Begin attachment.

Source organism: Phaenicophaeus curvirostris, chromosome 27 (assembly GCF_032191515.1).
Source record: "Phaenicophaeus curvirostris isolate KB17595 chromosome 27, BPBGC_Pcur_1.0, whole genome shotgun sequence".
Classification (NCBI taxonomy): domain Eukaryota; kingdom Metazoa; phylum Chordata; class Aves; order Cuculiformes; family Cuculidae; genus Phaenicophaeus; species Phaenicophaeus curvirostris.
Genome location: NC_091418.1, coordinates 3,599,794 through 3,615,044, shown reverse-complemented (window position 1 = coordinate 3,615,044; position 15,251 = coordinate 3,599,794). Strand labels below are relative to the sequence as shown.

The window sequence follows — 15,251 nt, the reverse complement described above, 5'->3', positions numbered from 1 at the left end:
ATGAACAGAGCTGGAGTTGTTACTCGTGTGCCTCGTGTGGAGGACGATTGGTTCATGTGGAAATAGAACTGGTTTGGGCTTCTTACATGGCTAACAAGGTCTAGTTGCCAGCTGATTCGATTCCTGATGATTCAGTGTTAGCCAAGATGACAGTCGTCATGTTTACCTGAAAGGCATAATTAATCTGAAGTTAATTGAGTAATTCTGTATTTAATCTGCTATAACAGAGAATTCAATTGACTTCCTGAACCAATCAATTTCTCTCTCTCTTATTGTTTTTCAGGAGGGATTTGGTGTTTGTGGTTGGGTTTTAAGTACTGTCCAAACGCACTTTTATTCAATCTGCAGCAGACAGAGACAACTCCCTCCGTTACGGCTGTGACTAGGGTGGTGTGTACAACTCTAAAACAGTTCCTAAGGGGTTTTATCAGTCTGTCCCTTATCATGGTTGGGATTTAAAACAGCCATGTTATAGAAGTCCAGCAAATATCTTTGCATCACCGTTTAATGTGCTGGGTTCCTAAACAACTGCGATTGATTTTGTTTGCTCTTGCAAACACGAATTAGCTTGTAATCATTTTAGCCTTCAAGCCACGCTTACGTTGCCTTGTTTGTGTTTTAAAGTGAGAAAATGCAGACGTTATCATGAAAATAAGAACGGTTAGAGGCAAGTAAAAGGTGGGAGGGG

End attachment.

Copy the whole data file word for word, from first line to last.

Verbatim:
Source organism: Phaenicophaeus curvirostris, chromosome 27 (assembly GCF_032191515.1).
Source record: "Phaenicophaeus curvirostris isolate KB17595 chromosome 27, BPBGC_Pcur_1.0, whole genome shotgun sequence".
Classification (NCBI taxonomy): domain Eukaryota; kingdom Metazoa; phylum Chordata; class Aves; order Cuculiformes; family Cuculidae; genus Phaenicophaeus; species Phaenicophaeus curvirostris.
Genome location: NC_091418.1, coordinates 3,599,794 through 3,615,044, shown reverse-complemented (window position 1 = coordinate 3,615,044; position 15,251 = coordinate 3,599,794). Strand labels below are relative to the sequence as shown.

The window sequence follows — 15,251 nt, the reverse complement described above, 5'->3', positions numbered from 1 at the left end:
ATGAACAGAGCTGGAGTTGTTACTCGTGTGCCTCGTGTGGAGGACGATTGGTTCATGTGGAAATAGAACTGGTTTGGGCTTCTTACATGGCTAACAAGGTCTAGTTGCCAGCTGATTCGATTCCTGATGATTCAGTGTTAGCCAAGATGACAGTCGTCATGTTTACCTGAAAGGCATAATTAATCTGAAGTTAATTGAGTAATTCTGTATTTAATCTGCTATAACAGAGAATTCAATTGACTTCCTGAACCAATCAATTTCTCTCTCTCTTATTGTTTTTCAGGAGGGATTTGGTGTTTGTGGTTGGGTTTTAAGTACTGTCCAAACGCACTTTTATTCAATCTGCAGCAGACAGAGACAACTCCCTCCGTTACGGCTGTGACTAGGGTGGTGTGTACAACTCTAAAACAGTTCCTAAGGGGTTTTATCAGTCTGTCCCTTATCATGGTTGGGATTTAAAACAGCCATGTTATAGAAGTCCAGCAAATATCTTTGCATCACCGTTTAATGTGCTGGGTTCCTAAACAACTGCGATTGATTTTGTTTGCTCTTGCAAACACGAATTAGCTTGTAATCATTTTAGCCTTCAAGCCACGCTTACGTTGCCTTGTTTGTGTTTTAAAGTGAGAAAATGCAGACGTTATCATGAAAATAAGAACGGTTAGAGGCAAGTAAAAGGTGGGAGGGG